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Examining the Net's Link to Tragedy

March 31, 1997|JONATHAN WEBER

The news of the Rancho Santa Fe mass suicide had barely hit the wires last week when a now-familiar rallying cry began to echo through cyberspace: Don't Blame the Internet.

Just because the Heaven's Gate adherents had a Web design company and proselytized on the global computer network doesn't mean the Internet had anything to do with their deaths, numerous Net activists and online journalists asserted. And down with The Media for daring to suggest any such connection.

Now I'm generally sympathetic to the online world's fear of being tarred as a nefarious place populated mainly by pornographers, stalkers and assorted fraudsters. Many TV news organizations, magazines and newspapers--including this one on occasion--have perpetuated inaccurate stereotypes of cyberspace. Real damage has been done, mainly in the form of the awful censorship law known as the Communications Decency Act.

Yet even as I did my part last week to assure that our own coverage of the suicides treated the Internet angle responsibly, I was feeling uneasy with many Net defenders' knee-jerk leap to the barricades. To dismiss out of hand the possible significance of the links between the Net and the cult seemed facile, even defiant of common sense.

A group of people who have a Web design company dress up in "Star Trek" suits, kill themselves in order to be transported and leave a record of their beliefs all over the Internet--and we're not even supposed to explore the relationship between the technology and the tragedy?

Well, no. The Internet is only a tool, a mirror of society, a neutral medium. "Don't Blame the Bits," instructed the online magazine Hot Wired in the early hours of the media frenzy. The New York Times' second-day coverage included a peculiar piece that read like an apologia for the Net, with the top of the story consisting of background about what the Net is and how it is used, and the exploration of the Internet/cult connection--the ostensible subject--coming only at the bottom.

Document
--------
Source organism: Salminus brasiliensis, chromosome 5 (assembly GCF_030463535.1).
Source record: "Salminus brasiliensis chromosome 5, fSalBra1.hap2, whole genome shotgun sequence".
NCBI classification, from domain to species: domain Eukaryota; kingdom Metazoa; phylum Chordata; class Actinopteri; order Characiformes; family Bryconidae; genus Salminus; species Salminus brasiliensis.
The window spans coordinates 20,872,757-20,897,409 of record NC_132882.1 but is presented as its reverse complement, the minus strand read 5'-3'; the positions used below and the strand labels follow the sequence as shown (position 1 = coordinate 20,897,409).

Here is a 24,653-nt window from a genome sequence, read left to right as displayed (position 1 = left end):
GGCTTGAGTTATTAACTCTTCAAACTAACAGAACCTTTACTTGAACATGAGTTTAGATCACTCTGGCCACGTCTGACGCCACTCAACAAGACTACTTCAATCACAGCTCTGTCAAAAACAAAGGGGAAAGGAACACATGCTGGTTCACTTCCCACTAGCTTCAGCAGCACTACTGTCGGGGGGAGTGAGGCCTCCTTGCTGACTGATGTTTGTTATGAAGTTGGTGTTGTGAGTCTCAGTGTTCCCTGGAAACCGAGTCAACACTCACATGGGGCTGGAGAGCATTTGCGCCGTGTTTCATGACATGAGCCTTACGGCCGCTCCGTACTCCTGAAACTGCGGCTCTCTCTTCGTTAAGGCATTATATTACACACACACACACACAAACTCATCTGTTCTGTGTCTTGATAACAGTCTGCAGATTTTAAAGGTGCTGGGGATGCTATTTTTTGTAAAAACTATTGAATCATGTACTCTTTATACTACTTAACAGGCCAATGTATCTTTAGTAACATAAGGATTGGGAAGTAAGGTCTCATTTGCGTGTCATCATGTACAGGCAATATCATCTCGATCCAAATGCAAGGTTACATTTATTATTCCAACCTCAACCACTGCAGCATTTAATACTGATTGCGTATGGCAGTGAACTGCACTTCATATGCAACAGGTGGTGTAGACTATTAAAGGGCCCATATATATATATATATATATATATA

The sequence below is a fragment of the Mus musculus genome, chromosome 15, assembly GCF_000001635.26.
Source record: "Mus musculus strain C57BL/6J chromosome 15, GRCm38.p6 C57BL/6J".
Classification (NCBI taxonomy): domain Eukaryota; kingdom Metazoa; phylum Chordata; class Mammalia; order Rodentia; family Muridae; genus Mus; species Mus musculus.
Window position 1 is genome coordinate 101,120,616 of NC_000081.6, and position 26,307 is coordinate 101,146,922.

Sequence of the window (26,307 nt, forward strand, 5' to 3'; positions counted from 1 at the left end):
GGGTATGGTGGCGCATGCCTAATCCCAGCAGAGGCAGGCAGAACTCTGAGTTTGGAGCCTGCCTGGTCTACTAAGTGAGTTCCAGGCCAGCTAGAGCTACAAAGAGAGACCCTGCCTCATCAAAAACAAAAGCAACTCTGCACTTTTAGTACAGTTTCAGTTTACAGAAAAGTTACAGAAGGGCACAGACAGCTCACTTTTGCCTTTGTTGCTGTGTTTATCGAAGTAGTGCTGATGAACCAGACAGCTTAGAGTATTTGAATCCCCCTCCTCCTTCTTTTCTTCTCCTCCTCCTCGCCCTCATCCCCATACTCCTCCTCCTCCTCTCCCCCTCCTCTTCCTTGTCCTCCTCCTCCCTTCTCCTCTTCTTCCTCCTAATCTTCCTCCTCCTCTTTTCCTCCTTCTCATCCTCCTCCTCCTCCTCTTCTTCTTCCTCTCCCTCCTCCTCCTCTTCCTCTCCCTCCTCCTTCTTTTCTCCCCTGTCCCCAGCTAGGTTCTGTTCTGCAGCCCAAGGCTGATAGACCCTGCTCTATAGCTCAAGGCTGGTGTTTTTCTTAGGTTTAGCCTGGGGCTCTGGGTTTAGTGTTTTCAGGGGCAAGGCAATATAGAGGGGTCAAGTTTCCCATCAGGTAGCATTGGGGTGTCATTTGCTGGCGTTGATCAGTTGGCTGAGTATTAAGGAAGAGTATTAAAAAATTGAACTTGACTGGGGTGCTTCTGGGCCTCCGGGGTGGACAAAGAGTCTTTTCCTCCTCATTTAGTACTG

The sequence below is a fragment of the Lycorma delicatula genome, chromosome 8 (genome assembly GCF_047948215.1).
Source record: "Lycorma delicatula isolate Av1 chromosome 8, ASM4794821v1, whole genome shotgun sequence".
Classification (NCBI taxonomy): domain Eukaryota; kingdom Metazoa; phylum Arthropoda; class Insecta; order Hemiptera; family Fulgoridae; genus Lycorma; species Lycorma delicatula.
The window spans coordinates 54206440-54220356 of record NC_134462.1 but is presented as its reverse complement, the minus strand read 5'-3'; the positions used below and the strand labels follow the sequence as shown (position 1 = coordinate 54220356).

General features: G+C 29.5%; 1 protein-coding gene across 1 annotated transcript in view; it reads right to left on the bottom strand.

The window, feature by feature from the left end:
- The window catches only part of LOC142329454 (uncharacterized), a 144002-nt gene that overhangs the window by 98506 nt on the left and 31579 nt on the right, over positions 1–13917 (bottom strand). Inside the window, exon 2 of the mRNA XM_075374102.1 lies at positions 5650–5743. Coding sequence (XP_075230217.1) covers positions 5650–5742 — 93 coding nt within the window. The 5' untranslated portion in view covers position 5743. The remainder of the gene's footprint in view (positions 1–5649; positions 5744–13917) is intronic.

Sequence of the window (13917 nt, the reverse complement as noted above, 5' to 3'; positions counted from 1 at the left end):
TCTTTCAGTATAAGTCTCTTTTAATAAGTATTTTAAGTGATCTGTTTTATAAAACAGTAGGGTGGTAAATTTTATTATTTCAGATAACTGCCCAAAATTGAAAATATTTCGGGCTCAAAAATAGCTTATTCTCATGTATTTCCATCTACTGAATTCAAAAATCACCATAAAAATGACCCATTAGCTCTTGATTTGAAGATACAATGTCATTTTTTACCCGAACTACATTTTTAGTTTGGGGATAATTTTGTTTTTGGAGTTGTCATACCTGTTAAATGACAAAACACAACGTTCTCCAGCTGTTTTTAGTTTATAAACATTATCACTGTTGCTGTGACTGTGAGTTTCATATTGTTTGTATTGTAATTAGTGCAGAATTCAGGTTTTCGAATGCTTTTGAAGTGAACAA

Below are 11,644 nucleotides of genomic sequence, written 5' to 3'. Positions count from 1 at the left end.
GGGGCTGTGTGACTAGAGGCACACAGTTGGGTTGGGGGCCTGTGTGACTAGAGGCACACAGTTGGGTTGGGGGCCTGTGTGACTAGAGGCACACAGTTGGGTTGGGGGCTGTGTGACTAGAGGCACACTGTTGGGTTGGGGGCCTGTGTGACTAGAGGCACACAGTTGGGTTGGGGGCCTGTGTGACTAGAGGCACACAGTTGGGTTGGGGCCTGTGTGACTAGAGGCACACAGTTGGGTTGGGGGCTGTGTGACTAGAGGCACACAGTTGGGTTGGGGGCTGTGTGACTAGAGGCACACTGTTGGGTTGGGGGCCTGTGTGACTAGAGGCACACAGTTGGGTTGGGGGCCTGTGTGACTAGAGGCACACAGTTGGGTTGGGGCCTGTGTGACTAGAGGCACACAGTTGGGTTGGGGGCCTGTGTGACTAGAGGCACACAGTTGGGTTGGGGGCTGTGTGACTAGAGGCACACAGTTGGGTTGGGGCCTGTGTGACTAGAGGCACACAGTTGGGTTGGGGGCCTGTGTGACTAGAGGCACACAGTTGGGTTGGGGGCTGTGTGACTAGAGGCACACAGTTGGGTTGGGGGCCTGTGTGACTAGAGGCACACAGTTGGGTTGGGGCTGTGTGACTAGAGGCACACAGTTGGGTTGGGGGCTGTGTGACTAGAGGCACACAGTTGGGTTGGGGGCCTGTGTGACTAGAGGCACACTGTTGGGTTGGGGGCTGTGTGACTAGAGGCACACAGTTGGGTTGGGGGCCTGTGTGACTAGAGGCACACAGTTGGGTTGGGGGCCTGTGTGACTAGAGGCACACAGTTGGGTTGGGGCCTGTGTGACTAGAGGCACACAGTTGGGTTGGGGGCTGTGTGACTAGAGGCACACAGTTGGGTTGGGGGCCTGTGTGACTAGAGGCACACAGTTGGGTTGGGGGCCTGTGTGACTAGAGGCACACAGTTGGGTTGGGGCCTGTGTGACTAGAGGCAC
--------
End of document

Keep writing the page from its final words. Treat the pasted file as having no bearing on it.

As it turns out, old-fashioned reporting--including some solid work by online journalists--soon showed that the Internet was, in fact, a fairly minor aspect of this baroque story. And it was ultimately treated as such by most of the media.

But the eagerness of many in the online world to dismiss the Internet angle at the outset is emblematic of an all-too-common disingenuousness about the nature of cyberspace and the consequences of new technologies.

It seems obvious, for example, that the Internet is an especially comfortable and useful medium for fringe groups of all sorts. Whereas a mainstream religious organization might have TV and radio stations and magazines to bind the flock together and recruit members, a handful of people waiting for a spaceship have no such resources. The Internet gives them a voice.

Netizens assure us that the Net's ability to nurture diverse communities and give anyone a means to be heard is mostly a good thing. But why is it responsible journalism to write about lonely people turning to the Net for enriching human relationships, while it's Net-bashing to suggest that lonely people might turn to the Net and find a destructive cult?

The Internet's most zealous defenders too often seem unwilling to confront the consequences of their own ideology. Let's face it: Free speech can be an ugly thing. All kinds of nut cases can preach all kinds of dangerous stuff, and sometimes people get hurt.

In response to a news story about teenagers who made a bomb from a recipe found on the Internet, online activists righteously declare that the recipe could have been found in a book; the technology isn't to blame. But let's not kid ourselves: most public libraries don't carry the "Anarchist Cookbook." The Internet does make it easier to build home-made bombs.

Although it's true, broadly speaking, that the Internet reflects social trends more than it creates them, it's also true that media shape society. Is television a value-free technology whose existence per se is irrelevant to our culture? I don't think so.

This reluctance to address the obvious applies, perhaps even more profoundly, to the very idea of technological progress itself. Netizens tend to regard with contempt those who fear what the Internet and other new technologies might bring. But people have good reason to be afraid. Technological change creates enormous dislocations, and as it accelerates it is shattering all kinds of social institutions and the security they often provide.

The educated elites who inhabit the Internet are, in many respects, the beneficiaries of all this upheaval, so their position is at the very least self-serving. Whether most people will ultimately be better off is, of course, unknown.

Rather than smugly dismiss those who regard Heaven's Gate as a disturbing expression of technologically assisted alienation, the defenders of the Internet need to be more accepting of scrutiny, and better able to articulate why others should share their vision.

Jonathan Weber is editor of the Cutting Edge. He can be reached via e-mail at

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